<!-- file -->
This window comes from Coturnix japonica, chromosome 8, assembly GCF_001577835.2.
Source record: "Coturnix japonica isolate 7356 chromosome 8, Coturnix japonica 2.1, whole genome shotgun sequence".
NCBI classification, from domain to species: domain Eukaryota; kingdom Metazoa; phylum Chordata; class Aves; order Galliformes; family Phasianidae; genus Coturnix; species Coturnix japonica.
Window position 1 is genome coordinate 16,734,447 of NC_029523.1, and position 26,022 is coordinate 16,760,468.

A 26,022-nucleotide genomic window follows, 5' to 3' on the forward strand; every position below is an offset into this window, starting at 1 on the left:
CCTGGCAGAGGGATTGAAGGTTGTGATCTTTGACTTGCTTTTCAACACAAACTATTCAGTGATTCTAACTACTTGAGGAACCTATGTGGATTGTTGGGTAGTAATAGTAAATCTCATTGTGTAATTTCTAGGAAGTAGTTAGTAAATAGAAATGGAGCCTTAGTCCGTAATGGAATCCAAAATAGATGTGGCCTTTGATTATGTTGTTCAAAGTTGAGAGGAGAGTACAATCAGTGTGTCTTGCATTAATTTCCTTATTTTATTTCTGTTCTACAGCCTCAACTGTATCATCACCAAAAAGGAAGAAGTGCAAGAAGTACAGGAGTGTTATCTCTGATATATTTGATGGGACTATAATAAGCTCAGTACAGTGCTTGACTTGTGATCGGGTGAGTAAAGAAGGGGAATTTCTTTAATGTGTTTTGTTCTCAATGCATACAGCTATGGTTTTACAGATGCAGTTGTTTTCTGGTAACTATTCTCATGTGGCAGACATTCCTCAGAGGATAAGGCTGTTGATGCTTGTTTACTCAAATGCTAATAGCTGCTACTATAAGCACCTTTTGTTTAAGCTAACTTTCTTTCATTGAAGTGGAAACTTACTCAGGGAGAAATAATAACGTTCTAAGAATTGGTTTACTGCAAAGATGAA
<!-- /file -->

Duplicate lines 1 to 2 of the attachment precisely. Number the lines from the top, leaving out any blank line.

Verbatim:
This window comes from Coturnix japonica, chromosome 8, assembly GCF_001577835.2.
Source record: "Coturnix japonica isolate 7356 chromosome 8, Coturnix japonica 2.1, whole genome shotgun sequence".